By David Ogul
It wasn’t long ago that lessons about the Holocaust at some Jewish education programs in the United States consisted of little more than showing the 1955 French documentary “Night and Fog.” Holocaust education at public schools? Beyond reading “The Diary of Anne Frank,” it didn’t much exist.
Teaching both Jews and non-Jews about the Shoah has become a science that includes a curriculum far more comprehensive than it’s ever been. Educators from public and private campuses, both non-sectarian and religious, take part in an array of efforts that include sending Catholic school instructors to Israel and public school students to Auschwitz.
Lessons about the Holocaust are part of the California Department of Education’s standards for history and social sciences. The Shoah has become a key part of Christian classes. And every Hebrew school in San Diego County now has a formal Holocaust component in its program.
In short, comparing Holocaust education today to what existed just a generation ago is similar to comparing the engineering behind laptop computers and the iPhone to the technology that led to black-and-white television.
“The approach has changed in the fact that today it is much more in depth,” says Tina Malka, associate director at the San Diego office of the Anti-Defamation League, which works closely with public and private schools in implementing Holocaust curriculum. “It’s not a subject. It’s a multitude of subjects.”
How? Even cooking classes at Community Jewish High School in Del Cerro include the recipes and tasting of the “soups” and bread dished to concentration camp inmates.
No longer is the subject taught in a vacuum. Educators emphasize the context in which the Holocaust occurred. They focus on the Jewish communities of Eastern Europe leading up to World War II. They discuss the economic conditions and scapegoating that enabled Hitler’s rise to infamy. They detail the actions of the population at large, from righteous gentile to uninterested bystander and perpetrator.
“You don’t just talk about the camps,” says Marcia Tatz Wollner, director of literary arts and educational resources for the San Diego Center for Jewish Culture.
“You have to make sure people understand the Holocaust is not just relevant to Jews,” Malka says. “It is relevant to everyone.”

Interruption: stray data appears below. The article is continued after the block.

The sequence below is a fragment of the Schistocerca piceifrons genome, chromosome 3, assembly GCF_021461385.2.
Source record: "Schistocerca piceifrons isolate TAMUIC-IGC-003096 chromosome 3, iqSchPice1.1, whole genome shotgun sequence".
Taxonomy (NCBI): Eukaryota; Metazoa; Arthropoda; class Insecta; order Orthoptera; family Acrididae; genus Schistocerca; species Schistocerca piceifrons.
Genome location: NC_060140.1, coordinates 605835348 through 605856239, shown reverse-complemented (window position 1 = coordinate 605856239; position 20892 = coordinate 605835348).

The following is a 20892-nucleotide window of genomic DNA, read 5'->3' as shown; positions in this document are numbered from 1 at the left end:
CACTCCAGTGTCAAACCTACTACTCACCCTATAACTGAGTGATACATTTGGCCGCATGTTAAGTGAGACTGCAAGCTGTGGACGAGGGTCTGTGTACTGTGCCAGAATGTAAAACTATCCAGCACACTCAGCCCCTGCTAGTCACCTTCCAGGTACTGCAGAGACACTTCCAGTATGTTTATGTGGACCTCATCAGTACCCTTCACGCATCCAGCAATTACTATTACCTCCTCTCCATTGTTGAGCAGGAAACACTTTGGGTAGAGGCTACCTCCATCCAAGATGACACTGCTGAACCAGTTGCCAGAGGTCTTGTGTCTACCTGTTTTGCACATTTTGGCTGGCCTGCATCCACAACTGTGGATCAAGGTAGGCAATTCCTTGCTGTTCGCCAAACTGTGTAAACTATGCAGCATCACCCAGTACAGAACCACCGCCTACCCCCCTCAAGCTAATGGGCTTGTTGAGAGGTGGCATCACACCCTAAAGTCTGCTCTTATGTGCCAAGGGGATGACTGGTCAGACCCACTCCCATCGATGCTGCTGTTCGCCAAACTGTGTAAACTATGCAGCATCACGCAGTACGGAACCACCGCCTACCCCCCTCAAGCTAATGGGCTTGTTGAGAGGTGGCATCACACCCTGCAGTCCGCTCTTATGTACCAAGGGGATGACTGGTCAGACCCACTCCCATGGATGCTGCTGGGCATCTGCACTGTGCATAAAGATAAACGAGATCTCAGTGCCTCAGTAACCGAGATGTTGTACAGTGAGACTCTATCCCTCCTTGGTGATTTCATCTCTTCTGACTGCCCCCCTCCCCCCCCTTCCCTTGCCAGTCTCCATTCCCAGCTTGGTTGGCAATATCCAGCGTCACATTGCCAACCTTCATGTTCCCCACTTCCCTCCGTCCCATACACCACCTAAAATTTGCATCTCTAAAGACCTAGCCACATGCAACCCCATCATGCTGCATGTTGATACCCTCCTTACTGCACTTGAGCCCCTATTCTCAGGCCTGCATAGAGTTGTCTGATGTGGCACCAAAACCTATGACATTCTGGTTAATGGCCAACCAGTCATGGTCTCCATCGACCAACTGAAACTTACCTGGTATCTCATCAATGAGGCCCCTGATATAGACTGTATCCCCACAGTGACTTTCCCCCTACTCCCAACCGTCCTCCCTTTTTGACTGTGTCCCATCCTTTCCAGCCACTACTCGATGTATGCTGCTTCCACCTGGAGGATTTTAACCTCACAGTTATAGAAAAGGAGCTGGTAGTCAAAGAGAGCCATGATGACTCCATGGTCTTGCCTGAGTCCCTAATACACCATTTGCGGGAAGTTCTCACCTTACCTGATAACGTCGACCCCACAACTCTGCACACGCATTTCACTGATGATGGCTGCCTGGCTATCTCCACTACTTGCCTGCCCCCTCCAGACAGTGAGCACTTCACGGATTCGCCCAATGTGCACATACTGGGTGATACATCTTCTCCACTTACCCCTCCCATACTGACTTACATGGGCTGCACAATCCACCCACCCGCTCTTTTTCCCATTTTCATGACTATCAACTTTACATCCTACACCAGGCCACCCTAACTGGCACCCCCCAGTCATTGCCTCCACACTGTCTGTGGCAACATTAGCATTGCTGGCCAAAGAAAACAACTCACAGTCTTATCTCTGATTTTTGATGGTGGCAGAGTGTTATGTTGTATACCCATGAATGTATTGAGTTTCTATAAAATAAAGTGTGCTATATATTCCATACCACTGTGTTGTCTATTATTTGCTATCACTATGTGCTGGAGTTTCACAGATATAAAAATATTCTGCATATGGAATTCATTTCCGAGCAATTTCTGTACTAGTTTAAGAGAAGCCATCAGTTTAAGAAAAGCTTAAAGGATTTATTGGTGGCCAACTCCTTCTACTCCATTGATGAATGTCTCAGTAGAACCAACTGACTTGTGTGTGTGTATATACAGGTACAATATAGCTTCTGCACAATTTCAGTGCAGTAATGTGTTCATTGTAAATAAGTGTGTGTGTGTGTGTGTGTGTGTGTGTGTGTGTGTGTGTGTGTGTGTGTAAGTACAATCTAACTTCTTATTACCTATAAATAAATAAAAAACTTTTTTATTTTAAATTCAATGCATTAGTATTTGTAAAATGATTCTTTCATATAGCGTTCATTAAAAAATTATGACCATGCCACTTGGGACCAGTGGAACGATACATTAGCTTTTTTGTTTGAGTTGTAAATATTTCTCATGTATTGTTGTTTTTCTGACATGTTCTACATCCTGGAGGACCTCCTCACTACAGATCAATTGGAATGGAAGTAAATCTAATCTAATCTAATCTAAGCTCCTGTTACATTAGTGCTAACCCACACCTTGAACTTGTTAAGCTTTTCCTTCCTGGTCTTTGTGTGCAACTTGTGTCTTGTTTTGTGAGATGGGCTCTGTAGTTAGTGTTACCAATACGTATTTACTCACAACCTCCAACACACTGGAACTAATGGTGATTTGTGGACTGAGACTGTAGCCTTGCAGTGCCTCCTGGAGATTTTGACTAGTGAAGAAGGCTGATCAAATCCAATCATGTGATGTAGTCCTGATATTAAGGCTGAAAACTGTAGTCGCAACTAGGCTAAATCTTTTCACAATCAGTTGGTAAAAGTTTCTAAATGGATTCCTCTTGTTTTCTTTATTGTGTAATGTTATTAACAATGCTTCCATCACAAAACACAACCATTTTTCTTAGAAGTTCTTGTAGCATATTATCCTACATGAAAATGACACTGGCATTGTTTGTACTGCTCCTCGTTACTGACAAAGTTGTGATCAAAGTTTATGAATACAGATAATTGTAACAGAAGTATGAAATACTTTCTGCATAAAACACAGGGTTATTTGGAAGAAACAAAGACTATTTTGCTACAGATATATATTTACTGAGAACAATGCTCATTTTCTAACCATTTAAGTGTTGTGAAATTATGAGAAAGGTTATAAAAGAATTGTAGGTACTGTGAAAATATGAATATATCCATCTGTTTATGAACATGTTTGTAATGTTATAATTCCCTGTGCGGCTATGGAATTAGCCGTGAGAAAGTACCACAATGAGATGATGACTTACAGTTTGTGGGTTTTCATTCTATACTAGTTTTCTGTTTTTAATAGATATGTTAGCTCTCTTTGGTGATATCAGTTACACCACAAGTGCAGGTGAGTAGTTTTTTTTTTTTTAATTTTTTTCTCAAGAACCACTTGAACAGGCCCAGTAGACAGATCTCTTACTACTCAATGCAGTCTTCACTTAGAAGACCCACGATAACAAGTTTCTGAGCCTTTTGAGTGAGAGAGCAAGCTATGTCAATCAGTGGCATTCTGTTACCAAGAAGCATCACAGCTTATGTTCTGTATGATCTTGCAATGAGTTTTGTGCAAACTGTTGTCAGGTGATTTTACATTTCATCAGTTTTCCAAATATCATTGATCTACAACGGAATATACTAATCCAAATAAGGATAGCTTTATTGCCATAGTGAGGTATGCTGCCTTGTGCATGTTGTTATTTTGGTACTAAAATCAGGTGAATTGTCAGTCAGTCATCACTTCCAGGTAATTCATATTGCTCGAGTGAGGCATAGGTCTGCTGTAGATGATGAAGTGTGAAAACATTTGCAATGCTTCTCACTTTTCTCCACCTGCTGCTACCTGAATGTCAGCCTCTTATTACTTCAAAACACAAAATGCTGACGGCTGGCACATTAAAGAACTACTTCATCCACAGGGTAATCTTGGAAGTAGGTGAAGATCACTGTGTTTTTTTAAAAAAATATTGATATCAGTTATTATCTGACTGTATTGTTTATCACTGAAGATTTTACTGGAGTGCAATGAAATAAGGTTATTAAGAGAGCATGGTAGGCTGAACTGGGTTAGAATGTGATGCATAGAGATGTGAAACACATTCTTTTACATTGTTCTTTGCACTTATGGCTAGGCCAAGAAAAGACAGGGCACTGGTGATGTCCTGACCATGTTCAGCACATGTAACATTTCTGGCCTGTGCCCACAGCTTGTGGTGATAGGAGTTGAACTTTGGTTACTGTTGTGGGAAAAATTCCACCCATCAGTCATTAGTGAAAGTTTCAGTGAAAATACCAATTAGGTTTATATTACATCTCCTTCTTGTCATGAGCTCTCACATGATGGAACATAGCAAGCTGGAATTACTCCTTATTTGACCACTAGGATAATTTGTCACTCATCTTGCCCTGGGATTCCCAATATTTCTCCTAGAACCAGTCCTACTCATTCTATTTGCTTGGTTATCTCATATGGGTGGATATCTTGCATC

Theirs is a common theme among educators.
“The emphasis nowadays is less on the statistics and descriptions of atrocities and more on the choices people made during a tragic period in Jewish and world history,” the Cleveland Jewish News quoted Louise Freilich, director of the Face-to-Face Holocaust Education Program at Congregation Shaarey Tikvah in Beachwood, Ohio, as saying during an April conference on Holocaust education. “We are interested in what motivated the perpetrators, bystanders and those who resisted, to act as they did,” Freilich is quoted as saying. “We are interested in what the Holocaust teaches us about how we should act and not act today. We are interested in how to prevent a future Holocaust, how to prevent future genocides.”
That was the lesson Myra Rodriguez learned. The 17-year-old resident of southeastern San Diego and student at Lincoln High School took part in an ADL program that sent her and nine other local high school students to Washington, D.C., last November.
“One of the things we focused on is with what’s happening today around the world and how we could avoid hatred toward anyone, whether it’s toward the gay community, toward the black community, whatever,” Rodriguez says.
“In my opinion, you learn about the Holocaust not just to learn about how it affected the Jewish community, but how it relates to issues happening today. A lot of people were bystanders when the Holocaust happened. The biggest thing I learned is not to be a bystander. If you see people being mistreated, if you see someone become the target of hate, you have to raise your voice.”
Wollner is seen by many in the region as being among the preeminent education experts when it comes to the Holocaust. She coordinates the March of the Living program for San Diego-area 11th and 12th graders, which sends the teens to Poland, where they take part in a march from Auschwitz to Birkenau during Yom HaShoah, before heading to Israel to celebrate Yom Ha’Atzmaut, Israel’s independence day. She also coordinates Holocaust education programs at San Diego’s Lawrence Family Jewish Community Center.
Wollner was with a group of a dozen San Diego County Hebrew school educators at a 10-day seminar last summer at Yad Vashem in Jerusalem. Educators came from Beth Am, San Diego Jewish Academy, Chabad Hebrew Academy, Soille San Diego Hebrew Day School, Temple Emanu-El, Temple Adat Shalom and the JCC.
Much of what they focused on was the science of teaching the Holocaust.
“It provided us with a very wide spectrum of information and guided us with taking that information and putting it into the classroom,” Wollner says.
Wollner says critical components in Holocaust education include teaching in an age-appropriate manner, making sure students understand the world prior to World War II, and ensuring lessons focus not only on the victims, but also on the perpetrators, the liberators and the bystanders.
“It is also important to note while teaching the Holocaust that there were not only six million Jewish victims, but a total of at least 11 million victims,” Wollner says.
The components Wollner alluded to are included in California state education standards. Tenth-grade students are taught to “analyze the Nazi policy of pursuing racial purity, especially against the European Jews; its transformation into the Final Solution; and the Holocaust that resulted in the murder of six million Jewish civilians,” state policy reads.